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The C-Store Goes To K-Town

May 25, 2017

There are two kinds of people in this world. One kind loves Trader Joe’s. The other kind doesn’t get what all the fuss is about.

Trader Joe’s detractors don’t see this beloved market as an actual grocery store. I overheard some HWFC staffers complaining that the place sells nothing but convenience food. This, by the way, is a widely echoed misconception. Trader Joe’s is typically where I buy my eggplants and organic green peppers to supplement what I get from the CSA. It’s where I get bananas for the kids, frozen vegetables to get us through winter, and surprisingly tender 100% whole grain pasta.

Of course TJs does indeed have convenience foods. Lots of them. And while many of them look tempting, not all of them are great. The trick is in finding the ones you love. And over time I’ve honed that list down, and now very rarely veer from my favorites. What I find interesting is how everyone who loves TJs has a list like this, but at the same time everyone’s list is different.

Anyhow, just this week I made a new discovery.

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Secrets, Tomatoes, and Patience

May 24, 2017

Secrets. I’m going to say there are too many secrets. Even about things that aren’t very important, like food.

There are lots of reasons for keeping food secrets. Perhaps a beloved restaurant is doing something maybe less than 100% legal, and you don’t want them to get caught. Actually, that might be the only time that it’s okay to keep a food secret.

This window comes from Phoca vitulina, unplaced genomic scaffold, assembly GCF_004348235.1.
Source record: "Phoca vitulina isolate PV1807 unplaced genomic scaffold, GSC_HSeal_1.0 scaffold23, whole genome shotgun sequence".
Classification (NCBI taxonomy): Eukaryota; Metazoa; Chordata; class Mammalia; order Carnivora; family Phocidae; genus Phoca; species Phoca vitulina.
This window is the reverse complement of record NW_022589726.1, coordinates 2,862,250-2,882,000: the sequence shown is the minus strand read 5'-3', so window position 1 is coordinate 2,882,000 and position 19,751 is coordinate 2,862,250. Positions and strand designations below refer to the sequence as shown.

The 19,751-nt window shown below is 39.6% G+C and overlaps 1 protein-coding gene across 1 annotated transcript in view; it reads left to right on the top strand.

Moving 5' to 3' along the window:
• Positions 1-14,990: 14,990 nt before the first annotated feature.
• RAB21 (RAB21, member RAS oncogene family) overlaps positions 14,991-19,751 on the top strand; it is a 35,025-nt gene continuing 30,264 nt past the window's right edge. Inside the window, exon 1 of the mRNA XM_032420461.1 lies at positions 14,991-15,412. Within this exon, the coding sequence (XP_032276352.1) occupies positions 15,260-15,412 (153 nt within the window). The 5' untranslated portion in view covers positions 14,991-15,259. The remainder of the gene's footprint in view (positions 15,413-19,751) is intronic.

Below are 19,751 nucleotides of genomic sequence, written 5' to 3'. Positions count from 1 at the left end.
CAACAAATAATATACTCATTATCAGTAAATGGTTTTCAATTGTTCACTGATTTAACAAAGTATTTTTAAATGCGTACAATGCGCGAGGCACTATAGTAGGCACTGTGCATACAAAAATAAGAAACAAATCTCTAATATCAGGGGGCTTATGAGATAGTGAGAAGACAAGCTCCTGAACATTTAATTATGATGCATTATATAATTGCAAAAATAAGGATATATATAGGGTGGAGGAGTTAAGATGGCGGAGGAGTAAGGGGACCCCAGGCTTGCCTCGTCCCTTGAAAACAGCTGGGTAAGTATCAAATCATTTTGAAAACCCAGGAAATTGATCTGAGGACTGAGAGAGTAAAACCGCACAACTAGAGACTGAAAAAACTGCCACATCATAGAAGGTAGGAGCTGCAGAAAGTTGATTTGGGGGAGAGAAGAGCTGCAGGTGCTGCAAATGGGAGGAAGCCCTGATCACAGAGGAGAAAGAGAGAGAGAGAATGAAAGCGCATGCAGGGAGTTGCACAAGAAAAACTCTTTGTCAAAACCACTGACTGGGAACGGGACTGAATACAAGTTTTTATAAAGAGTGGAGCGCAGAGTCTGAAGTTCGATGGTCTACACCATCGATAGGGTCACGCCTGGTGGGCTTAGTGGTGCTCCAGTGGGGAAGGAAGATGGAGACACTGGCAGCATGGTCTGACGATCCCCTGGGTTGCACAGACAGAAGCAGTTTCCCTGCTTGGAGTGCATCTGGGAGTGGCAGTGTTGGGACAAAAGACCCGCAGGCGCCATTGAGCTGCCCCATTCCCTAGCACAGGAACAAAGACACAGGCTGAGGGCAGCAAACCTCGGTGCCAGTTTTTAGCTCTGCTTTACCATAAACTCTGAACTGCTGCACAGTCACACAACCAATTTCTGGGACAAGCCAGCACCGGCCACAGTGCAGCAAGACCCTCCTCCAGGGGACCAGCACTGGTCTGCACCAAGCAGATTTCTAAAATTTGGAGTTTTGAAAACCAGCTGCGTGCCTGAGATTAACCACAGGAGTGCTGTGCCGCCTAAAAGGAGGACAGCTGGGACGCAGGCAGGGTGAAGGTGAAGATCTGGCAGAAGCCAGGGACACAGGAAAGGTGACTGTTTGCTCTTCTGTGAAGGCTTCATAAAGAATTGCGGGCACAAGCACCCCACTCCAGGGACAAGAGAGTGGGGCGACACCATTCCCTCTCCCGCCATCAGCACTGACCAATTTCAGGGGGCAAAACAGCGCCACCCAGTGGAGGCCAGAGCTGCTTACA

I remember a cheese shop once, somewhere in America, that was bringing in black market cheeses. Apparently, back in the day it was not all that hard to sneak young raw milk cheeses past customs, if you knew what you’re doing.

But most of the reasons for keeping food secrets are terrible. Customers selfishly keep culinary discoveries to themselves, lest they find a favorite restaurant overrun with other eaters. Some secrets might be kept because it’s assumed a fact is public knowledge, when in reality it’s more esoteric than expected.

And then there are the stories we just forget to tell.

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Drink Cider For Better Coffee

May 23, 2017

If you ever want to get under my skin, insist that the Dunkin’ Donuts makes the best coffee. Surely, there are lots of arguments one can make in support of that fallacious claim. There’s the point about volume and just how much coffee is sold by the chain. There’s a related point on popularity. If the coffee didn’t taste good, people simply wouldn’t drink it. And so on, and so on.

The good news is that the coffee culture in the Capital Region has improved dramatically in the ten years I’ve lived here. We went from having no place at all to go for a reliably good cappuccino, to having enough places that one doesn’t need to cross a river to get one.

Even still, there are people who will absolutely insist the best coffee comes from Dunkin’ Donuts. And that means we have more work to do. Delicious, delicious work.

Some of that work involves going out and supporting these small independent cafes, perhaps paying more or waiting longer for a truly excellent cup of coffee. But there is also something you can do this week, that is not only free, but involves drinking complementary Nine Pin Cider. How does that second part work? I’m glad you asked.

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Excelsior Nachos

May 22, 2017

If you will it, it is no dream.
~Theodor Herzl

There’s an open secret about even the better places in the Capital Region. You have to know what to get, and sometimes even how to order it. Which can be infuriating.

It would be much better if business owners took a long hard look at their offerings, separated the wheat from the chaff, and only sold the stuff that was truly excellent. My hunch is that the average consumer in the Capital Region isn’t all that discriminating, and the vast majority prefer having a wide selection to actually receiving truly amazing products.